Professor Amany Farag, PhD, RN, recently learned that her proposed research project, which is titled “Keeping Patients Safe: Examining Predictors of Nurses’ Fatigue and the Moderating Effect of Inter-Shift Recovery on Patient Safety Outcomes,” has been selected for funding by a regulatory excellence grant from the National Council of State Boards of Nursing.
During this two-year, multisite study, Dr. Farag and her research team are expecting to learn more about personal and work-related factors placing nurses at high risk for fatigue; fatigue pattern over time, including variation of fatigue within and between nurses during work and non-work days; and, measures used by nurses to manage their work related fatigue.
A brief synopsis of the project is as follows:
“Long working hours coupled with intense physical and mental demands in a complex rapidly changing work environment, have subjected hospital nurses to substantial fatigue. Fatigue is a multi-causal and multidimensional phenomenon that can be aggravated by high work demands and poor inter-shift recovery. Several studies have linked nurses’ fatigue to work injuries, drowsy driving, medication errors, and poor patient safety outcomes. Although there is growing interest in identifying fatigue predictors; other than long working hours, rotating shifts (shift pattern), and poor sleep quality, there is limited empirical evidence about work environment and personal factors contributing to nurses’ fatigue. Furthermore, there is limited information about measures used by nurses to recover in-between shifts (inter-shift recovery). Whereas other industries such as aviation and commercial truck driving have investigated fatigue and its impact on their shift workers, and accordingly regulated working hours; nursing is lagging behind.”
As a health systems researcher, Dr. Farag has an inherent interest in safety and quality in health care. One of her research areas focuses on understanding human and system factors contributing to medication errors. As she searched through existing literature she came across the issue of nurses’ fatigue.
“Studies show that extended work hours alters nurses’ cognition and vigilance and places them at a greater risk for harming their patients (e.g., mediation errors) and themselves (e.g., drowsy driving). Shift work was the main predictor that was repeatedly listed in the literature,” noted Dr. Amany. “There was limited evidence about other factors that could increase nurses’ risk of work related fatigue and about the relationship between fatigue and medication errors. Going over the literature made me very intrigued about this area of research and left me with a lot of unanswered questions, so I decided to start this study.”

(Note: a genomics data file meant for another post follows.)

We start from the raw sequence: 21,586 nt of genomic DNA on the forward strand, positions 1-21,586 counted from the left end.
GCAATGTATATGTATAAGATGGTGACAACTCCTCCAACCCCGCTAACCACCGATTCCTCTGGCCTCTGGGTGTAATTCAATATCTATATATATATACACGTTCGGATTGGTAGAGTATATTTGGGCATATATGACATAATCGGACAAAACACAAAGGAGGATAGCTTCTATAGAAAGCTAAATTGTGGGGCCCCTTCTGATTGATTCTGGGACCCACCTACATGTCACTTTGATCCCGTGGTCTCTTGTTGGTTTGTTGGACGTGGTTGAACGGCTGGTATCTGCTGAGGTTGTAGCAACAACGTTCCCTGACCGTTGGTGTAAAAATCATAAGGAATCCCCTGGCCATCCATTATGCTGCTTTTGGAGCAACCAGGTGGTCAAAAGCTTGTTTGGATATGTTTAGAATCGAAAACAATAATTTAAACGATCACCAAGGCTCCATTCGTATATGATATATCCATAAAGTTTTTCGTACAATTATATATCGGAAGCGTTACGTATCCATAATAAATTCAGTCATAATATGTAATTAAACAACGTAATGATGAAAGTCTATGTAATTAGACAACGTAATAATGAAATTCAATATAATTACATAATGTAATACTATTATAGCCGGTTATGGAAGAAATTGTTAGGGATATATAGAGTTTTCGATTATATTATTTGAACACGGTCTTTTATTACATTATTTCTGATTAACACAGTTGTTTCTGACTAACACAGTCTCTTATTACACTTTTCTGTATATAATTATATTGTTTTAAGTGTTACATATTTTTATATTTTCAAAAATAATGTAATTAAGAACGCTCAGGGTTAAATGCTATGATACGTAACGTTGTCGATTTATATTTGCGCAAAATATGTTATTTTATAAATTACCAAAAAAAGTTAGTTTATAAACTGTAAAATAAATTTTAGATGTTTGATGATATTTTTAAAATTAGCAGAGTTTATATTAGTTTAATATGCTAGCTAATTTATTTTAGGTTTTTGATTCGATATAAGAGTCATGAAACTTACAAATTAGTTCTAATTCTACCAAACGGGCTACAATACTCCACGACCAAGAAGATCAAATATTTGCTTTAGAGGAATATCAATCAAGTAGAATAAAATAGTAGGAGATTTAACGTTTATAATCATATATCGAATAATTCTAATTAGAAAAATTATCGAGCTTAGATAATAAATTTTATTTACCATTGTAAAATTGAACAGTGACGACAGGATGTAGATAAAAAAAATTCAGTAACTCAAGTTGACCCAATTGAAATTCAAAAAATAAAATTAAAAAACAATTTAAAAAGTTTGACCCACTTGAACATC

The research team collaborating with Dr. Farag includes fellow UI College of Nursing faculty members Patricia Groves PhD, RN, and Toni Tripp-Reimer, PhD, RN, FAAN, who is serving as a consultant; Sharon Tucker, PhD, RN, FAAN, director of nursing research and evidence-based practice & quality at UIHC; Linda Scott, PhD, RN, FAAN, professor and dean, School of Nursing at the University of Wisconsin-Madison; and study statistician Yelena Perkhounkova, PhD.
“I consider this study as my starting point to help me determine a ‘fatigue diagnostic’ – an initial assessment step that could provide me with the big picture about personal and organizational factors contributing to nurses’ fatigue,” explains Farag. “The study results will help me move forward to develop and pilot test an intervention or toolkit that can be used by nurses at home and/or work to manage their fatigue. Because fatigue has both personal and work-related component, I will be also targeting hospital administrators with work related intervention(s) that could be implemented at the work settings.”
Dr. Farag added that although the focus of this study is on nurses and their related fatigue, she hopes to translate her proposed intervention to other care providers and compare its effectiveness. In the future steps, she plans to collaborate with researchers from other industries such as human factors engineering, ergonomics, occupational health, sleep medicine, and other segments as she moves forward.
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